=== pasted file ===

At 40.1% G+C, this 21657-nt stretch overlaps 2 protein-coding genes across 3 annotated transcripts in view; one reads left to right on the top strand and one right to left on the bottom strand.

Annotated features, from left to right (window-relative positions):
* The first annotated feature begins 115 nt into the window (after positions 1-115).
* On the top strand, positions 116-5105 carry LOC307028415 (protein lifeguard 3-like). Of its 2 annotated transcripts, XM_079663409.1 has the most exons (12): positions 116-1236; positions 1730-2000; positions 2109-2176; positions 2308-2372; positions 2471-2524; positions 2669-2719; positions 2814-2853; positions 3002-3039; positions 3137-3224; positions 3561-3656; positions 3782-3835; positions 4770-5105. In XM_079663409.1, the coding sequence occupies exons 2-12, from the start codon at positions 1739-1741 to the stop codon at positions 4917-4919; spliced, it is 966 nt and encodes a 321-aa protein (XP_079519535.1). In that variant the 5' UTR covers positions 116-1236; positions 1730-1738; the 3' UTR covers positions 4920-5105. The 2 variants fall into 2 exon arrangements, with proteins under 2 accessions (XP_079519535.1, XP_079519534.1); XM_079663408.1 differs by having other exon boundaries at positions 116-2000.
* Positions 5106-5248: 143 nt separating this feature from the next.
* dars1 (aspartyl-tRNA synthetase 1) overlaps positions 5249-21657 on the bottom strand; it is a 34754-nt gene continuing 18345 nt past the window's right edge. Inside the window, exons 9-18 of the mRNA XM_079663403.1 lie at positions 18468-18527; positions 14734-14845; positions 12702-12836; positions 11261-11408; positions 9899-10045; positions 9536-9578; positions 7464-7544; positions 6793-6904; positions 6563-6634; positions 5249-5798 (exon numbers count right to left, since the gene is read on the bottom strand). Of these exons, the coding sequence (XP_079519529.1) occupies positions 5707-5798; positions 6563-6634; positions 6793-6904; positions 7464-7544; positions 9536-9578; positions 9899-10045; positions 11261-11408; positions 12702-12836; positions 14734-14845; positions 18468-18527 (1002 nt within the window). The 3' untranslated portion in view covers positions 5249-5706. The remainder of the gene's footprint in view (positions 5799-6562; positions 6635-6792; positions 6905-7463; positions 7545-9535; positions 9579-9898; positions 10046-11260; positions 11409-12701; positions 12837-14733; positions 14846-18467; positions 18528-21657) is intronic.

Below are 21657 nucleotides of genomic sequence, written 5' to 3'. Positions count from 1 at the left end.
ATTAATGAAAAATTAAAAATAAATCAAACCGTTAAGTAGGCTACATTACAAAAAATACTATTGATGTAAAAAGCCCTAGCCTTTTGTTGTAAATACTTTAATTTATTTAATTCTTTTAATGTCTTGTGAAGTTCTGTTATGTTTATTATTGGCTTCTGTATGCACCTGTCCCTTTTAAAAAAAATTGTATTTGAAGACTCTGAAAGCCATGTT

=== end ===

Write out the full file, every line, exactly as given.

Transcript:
At 40.1% G+C, this 21657-nt stretch overlaps 2 protein-coding genes across 3 annotated transcripts in view; one reads left to right on the top strand and one right to left on the bottom strand.

Annotated features, from left to right (window-relative positions):
* The first annotated feature begins 115 nt into the window (after positions 1-115).
* On the top strand, positions 116-5105 carry LOC307028415 (protein lifeguard 3-like). Of its 2 annotated transcripts, XM_079663409.1 has the most exons (12): positions 116-1236; positions 1730-2000; positions 2109-2176; positions 2308-2372; positions 2471-2524; positions 2669-2719; positions 2814-2853; positions 3002-3039; positions 3137-3224; positions 3561-3656; positions 3782-3835; positions 4770-5105. In XM_079663409.1, the coding sequence occupies exons 2-12, from the start codon at positions 1739-1741 to the stop codon at positions 4917-4919; spliced, it is 966 nt and encodes a 321-aa protein (XP_079519535.1). In that variant the 5' UTR covers positions 116-1236; positions 1730-1738; the 3' UTR covers positions 4920-5105. The 2 variants fall into 2 exon arrangements, with proteins under 2 accessions (XP_079519535.1, XP_079519534.1); XM_079663408.1 differs by having other exon boundaries at positions 116-2000.
* Positions 5106-5248: 143 nt separating this feature from the next.
* dars1 (aspartyl-tRNA synthetase 1) overlaps positions 5249-21657 on the bottom strand; it is a 34754-nt gene continuing 18345 nt past the window's right edge. Inside the window, exons 9-18 of the mRNA XM_079663403.1 lie at positions 18468-18527; positions 14734-14845; positions 12702-12836; positions 11261-11408; positions 9899-10045; positions 9536-9578; positions 7464-7544; positions 6793-6904; positions 6563-6634; positions 5249-5798 (exon numbers count right to left, since the gene is read on the bottom strand). Of these exons, the coding sequence (XP_079519529.1) occupies positions 5707-5798; positions 6563-6634; positions 6793-6904; positions 7464-7544; positions 9536-9578; positions 9899-10045; positions 11261-11408; positions 12702-12836; positions 14734-14845; positions 18468-18527 (1002 nt within the window). The 3' untranslated portion in view covers positions 5249-5706. The remainder of the gene's footprint in view (positions 5799-6562; positions 6635-6792; positions 6905-7463; positions 7545-9535; positions 9579-9898; positions 10046-11260; positions 11409-12701; positions 12837-14733; positions 14846-18467; positions 18528-21657) is intronic.

Below are 21657 nucleotides of genomic sequence, written 5' to 3'. Positions count from 1 at the left end.
ATTAATGAAAAATTAAAAATAAATCAAACCGTTAAGTAGGCTACATTACAAAAAATACTATTGATGTAAAAAGCCCTAGCCTTTTGTTGTAAATACTTTAATTTATTTAATTCTTTTAATGTCTTGTGAAGTTCTGTTATGTTTATTATTGGCTTCTGTATGCACCTGTCCCTTTTAAAAAAAATTGTATTTGAAGACTCTGAAAGCCATGTT